Well yes, that is a squeeze.

Lunar1 Wed 25-May-16 10:32:17

I think it would be fine to say that if you weren't sending out such mixed messages.

You say you have complained they you don't all spend enough time together and call him effectively your ds. Would you ask one of your other children to stay somewhere else? It's not fair to make him effectively your ds except when it doesn't suit you.

But on the other hand you need space and are happy to ask them to stay elsewhere. If it's confusing for you imagine how it is for a child.

I would have a really good think about which way you want things and stick to it.

BagelQueen Wed 25-May-16 10:40:20

Santa - On paper he lives with his mum, as that is where he is registered as living, and where the majority of his belongings are. He has lived with her in the past (before having a child), but she's now disabled and with his two adult siblings, plus her boyfriend all squashed in there, there is constant politics in the home.

I have my three aged 10, 6 and 2, and could cope with 4 but when he comes here with his son (aged 5) there is constant fighting and disruption, and the lack of space doesn't help. It is really getting me down. I can tolerate it during weekends, but I honestly don't think I could take the upset for a full week (or heaven forbid during the summer holidays, during which he usually has him the full 6 weeks). I feel sorry for my OH as he is stuck between a rock and a hard place, and even living in his own place there was only the 1 bedroom for the 2 of them. His debt was accumulated before we met, and he really had to take drastic action if we were to move forward as a couple, but this is hard.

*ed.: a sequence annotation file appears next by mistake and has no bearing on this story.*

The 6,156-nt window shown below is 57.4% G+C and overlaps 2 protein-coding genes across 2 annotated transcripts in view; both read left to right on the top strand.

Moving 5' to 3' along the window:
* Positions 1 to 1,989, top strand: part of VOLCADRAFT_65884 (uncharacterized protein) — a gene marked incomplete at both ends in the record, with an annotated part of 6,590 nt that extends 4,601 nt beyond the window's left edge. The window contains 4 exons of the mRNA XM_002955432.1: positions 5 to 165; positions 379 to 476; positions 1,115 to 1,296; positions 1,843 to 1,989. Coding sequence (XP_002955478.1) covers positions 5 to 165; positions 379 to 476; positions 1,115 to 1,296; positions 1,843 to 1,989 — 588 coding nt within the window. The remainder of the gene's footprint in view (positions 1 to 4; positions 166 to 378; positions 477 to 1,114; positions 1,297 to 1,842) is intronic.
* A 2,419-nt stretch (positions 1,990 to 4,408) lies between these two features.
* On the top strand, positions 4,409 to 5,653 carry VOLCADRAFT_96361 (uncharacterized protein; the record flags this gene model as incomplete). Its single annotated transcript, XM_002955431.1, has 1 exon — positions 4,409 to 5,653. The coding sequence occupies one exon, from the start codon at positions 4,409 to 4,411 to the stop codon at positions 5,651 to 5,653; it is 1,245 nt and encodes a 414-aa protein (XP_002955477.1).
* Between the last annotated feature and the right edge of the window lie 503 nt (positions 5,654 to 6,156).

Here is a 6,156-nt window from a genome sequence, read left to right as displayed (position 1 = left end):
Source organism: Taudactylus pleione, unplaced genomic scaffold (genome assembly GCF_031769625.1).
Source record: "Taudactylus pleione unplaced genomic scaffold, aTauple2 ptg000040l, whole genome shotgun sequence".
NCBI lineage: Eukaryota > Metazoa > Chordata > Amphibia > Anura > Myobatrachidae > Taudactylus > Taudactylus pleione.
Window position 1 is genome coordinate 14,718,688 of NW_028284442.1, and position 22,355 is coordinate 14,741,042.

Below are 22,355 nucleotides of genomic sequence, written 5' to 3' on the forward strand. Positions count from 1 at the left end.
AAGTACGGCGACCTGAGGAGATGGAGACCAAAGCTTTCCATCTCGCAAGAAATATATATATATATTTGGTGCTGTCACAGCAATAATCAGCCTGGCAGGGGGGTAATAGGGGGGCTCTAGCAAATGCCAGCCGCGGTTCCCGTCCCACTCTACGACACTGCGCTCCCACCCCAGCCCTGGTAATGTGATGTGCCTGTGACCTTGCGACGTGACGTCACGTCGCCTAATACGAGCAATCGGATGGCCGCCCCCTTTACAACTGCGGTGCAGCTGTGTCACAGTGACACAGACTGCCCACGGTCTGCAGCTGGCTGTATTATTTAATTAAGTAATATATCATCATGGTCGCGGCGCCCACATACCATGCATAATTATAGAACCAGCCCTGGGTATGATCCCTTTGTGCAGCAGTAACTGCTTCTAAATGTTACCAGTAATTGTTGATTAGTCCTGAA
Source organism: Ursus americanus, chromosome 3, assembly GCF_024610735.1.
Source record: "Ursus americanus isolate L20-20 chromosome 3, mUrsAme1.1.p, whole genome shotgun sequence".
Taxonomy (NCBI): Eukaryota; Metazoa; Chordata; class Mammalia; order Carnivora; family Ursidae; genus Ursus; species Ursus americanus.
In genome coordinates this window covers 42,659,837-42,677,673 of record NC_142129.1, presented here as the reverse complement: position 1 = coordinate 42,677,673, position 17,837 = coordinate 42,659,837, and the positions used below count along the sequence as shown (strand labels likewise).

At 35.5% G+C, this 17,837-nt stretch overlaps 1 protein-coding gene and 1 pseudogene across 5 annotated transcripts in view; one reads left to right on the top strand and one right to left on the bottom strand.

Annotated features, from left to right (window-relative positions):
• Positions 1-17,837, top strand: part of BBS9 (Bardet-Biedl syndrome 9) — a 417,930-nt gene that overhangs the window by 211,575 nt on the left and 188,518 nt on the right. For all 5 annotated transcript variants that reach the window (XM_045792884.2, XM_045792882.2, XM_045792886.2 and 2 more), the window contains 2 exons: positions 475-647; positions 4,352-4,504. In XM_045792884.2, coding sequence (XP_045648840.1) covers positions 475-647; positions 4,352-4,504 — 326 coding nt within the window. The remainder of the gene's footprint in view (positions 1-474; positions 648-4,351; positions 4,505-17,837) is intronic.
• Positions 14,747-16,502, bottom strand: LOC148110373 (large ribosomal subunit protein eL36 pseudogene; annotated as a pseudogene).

Heavens2Betsy Wed 25-May-16 11:56:43

I would suggest that you get the situation sorted out before the Summer holidays as if you are struggling with one week at half term then six weeks will be unbearable.
You need to sit down with your DP and work out a reasonable plan which involves you spending time together but still giving you your own space.
Is the plan that once he has cleared his debts you will get a bigger place together?
When I met DP I had a 2 bed house and he moved in with us. When we had DSC we had a sofa bed in the dining room for them, which wasn’t ideal but we coped. He used to take his dc to his Mum’s for a few days when he had them for a week or more just to give me a break and a bit of time to spend with my dc on my own. Would a similar compromise work for you?

OutToGetYou Wed 25-May-16 12:54:29

I would be asking him to sort his finances out and find somewhere to live for himself and no way would I be moving him in or moving in with him.

You say he is a high earner, he had a 1 bed flat which he gave up due to finances - great that he has taken steps to get his finances back on track. BUT, he has made some very poor choices and I wouldn't want to be in an inter-dependent relationship with him until I had seen he could turn this around properly.